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Diverse representation among real estate professionals is coming up short — and it’s a missed opportunity for financial growth.

In a study of more than 1,000 U.S. companies, those companies which prioritized an ethnically and gender diverse workforce outperformed their less diverse counterparts by a staggering 36% in profitability, according to McKinsey.

This paints a stark picture on the lack of gender diversity in the industry, where roughly 36% of commercial real estate professionals are women, and only 9% of C-level positions at CRE firms are held by women. Comparatively, brokers and agents from minority groups include:

  • 85% white individuals, compared to 35% of California’s population;
  • 12% Latino individuals, compared to 39% of California’s population;
  • 8% Black individuals, compared to 5% of California’s population; and
  • 4% Asian American individuals, compared to 15% of California’s population, according to BLS Beta Labs.

By placing greater emphasis on developing a diverse workforce, professionals will better position themselves for success by building a system to support more people in the community.

After all, California’s housing market is not one-size-fits-all — and neither are its prospective tenants and homebuyers. However, despite California’s diverse population, the real estate industry has yet to catch up to the community it provides services for.

Worse, in the absence of diverse representation, too many discriminatory mortgage lending practices have occurred, including redlining and lower property appraisals for homeowners from minority groups.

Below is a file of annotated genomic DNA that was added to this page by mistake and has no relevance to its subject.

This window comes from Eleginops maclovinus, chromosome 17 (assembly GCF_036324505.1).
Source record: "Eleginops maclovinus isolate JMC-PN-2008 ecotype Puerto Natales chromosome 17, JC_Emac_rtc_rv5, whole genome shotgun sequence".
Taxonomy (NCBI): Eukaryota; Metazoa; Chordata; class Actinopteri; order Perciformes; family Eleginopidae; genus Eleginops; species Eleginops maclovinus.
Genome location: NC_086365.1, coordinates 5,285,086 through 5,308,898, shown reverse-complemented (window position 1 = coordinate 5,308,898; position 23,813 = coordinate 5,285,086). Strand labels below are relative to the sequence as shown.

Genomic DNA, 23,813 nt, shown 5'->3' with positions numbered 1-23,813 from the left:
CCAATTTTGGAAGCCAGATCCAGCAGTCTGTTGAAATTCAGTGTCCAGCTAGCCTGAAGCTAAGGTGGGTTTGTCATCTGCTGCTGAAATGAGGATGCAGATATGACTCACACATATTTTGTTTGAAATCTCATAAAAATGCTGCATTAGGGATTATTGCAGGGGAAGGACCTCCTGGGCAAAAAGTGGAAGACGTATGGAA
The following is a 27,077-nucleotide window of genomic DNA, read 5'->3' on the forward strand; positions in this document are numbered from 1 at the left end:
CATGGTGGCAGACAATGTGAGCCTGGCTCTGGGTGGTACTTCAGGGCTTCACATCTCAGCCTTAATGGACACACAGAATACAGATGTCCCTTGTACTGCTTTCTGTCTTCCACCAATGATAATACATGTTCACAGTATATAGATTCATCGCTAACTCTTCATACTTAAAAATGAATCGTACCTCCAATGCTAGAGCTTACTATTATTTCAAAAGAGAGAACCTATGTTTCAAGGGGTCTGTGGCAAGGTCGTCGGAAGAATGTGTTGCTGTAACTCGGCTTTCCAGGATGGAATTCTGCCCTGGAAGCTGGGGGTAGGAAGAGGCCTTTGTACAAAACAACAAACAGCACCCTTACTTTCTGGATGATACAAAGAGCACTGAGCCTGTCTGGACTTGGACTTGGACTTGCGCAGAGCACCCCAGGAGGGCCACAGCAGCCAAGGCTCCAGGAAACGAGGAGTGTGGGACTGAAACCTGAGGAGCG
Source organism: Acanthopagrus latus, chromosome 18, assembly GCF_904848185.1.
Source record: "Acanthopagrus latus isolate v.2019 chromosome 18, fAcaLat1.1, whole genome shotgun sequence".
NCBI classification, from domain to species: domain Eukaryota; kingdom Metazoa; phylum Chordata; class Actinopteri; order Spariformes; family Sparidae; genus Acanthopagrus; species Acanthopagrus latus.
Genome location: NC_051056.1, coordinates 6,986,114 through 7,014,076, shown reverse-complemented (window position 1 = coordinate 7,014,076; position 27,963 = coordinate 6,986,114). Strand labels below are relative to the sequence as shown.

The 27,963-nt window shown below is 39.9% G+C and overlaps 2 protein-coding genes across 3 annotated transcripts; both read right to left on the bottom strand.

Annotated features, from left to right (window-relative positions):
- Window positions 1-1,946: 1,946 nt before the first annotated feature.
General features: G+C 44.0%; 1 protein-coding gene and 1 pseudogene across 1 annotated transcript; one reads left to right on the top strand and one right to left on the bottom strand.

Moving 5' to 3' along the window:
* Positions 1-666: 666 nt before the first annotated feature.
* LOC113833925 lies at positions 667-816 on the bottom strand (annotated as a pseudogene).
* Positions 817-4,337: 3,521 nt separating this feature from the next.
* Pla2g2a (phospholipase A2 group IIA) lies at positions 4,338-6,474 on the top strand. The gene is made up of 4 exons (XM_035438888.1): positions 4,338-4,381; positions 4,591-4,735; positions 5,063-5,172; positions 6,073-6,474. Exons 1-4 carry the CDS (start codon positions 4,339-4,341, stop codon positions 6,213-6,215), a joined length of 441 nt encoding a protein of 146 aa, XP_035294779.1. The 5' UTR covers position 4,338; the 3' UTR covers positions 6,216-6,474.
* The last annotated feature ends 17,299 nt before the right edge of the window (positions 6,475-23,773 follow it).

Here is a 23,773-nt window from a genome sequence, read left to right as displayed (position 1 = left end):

For example, a Black homeowner experienced this first-hand when they received a property appraisal a whopping $100,000 higher than the previous appraisal after removing family photos depicting the Black family.

When the appearance of race alone causes such a huge disparity for household wealth, it’s a notice to all real estate professionals the system needs repairs.

Benefits of a diverse real estate team

Unhealthy discriminatory practices have created an untrustworthy real estate environment for many communities, exposing implicit bias within the industry.

This implicit discrimination ensures homebuyers and renters of minority groups are:

  • shown fewer properties; and
  • given less information by real estate agents, according to the Urban Institute.

A diverse real estate team brings together a wider range of perspectives and experiences, ones which are better able to understand the cultural differences — and struggles — of the communities which rely upon them for their expertise.

By growing a real estate team to include members which reflect the community served, real estate professionals also gain larger client pools — an important tool for any professional seeking to maintain their income during the housing market recession which began here in California in 2022.

Further, a diverse workforce helps break the cycle of explicit bias practices. For example, a real estate agent or landlord who deliberately refuses to show homes to or accept applications from members of a protected group is guilty of explicit discrimination.

Brokers seeking to diversify their brokerage are best served including an Equal Opportunity Employment (EOE) statement in their employment advertisements. The EOE statement acknowledges the present bias in the employment process while also countering it by promoting a diverse applicant pool.

An example of an EOE is: XYZ Brokerage is and equal opportunity employer. We do not discriminate on the basis of race, color, religion, sex, gender identity, sexual orientation, pregnancy, national origin, age, disability, or genetic information.

By prioritizing inclusivity in their brokerage, brokers will create a thriving company culture — with proven results.

Implicit bias training is now required for all renewing California real estate agents and brokers. firsttuesday’s Implicit Bias and extended Fair Housing courses prepare real estate professionals to identify and counteract elements of systemic racism — conscious and unconscious — in real estate transactions.

Current firsttuesday students may access their required course by logging into their existing accounts. Students who are not yet enrolled may visit the order page. Or give our customer service team a call at 951-781-7300.

Related article:

The new Implicit Bias and expanded Fair Housing course are available for your 2023 California real estate license renewal